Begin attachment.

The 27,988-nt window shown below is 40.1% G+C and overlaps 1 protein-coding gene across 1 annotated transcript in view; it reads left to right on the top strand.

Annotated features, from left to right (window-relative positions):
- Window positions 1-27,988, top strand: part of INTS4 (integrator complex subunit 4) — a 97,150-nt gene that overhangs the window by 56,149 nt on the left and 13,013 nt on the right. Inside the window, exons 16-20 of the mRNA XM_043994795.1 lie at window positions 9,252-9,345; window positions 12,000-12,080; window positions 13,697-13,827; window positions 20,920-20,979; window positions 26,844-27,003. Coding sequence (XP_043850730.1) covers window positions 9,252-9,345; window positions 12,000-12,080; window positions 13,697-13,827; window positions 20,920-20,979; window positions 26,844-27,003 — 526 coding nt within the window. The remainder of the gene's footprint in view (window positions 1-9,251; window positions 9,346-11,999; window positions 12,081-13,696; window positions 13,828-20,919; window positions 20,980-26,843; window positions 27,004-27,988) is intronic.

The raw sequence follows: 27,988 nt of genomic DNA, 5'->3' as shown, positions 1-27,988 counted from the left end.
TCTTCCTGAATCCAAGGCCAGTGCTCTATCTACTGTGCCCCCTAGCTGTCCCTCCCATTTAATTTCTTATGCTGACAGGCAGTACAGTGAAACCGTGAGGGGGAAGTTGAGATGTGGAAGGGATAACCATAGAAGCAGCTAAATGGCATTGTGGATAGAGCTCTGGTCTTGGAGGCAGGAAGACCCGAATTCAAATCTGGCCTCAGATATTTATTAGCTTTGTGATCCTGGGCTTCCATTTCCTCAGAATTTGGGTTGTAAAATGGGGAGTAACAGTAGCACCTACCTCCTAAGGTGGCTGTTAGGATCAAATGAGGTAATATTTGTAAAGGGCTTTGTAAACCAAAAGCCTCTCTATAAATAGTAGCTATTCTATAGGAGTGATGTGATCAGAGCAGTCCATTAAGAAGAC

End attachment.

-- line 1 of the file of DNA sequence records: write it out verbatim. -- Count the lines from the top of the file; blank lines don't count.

The 27,988-nt window shown below is 40.1% G+C and overlaps 1 protein-coding gene across 1 annotated transcript in view; it reads left to right on the top strand.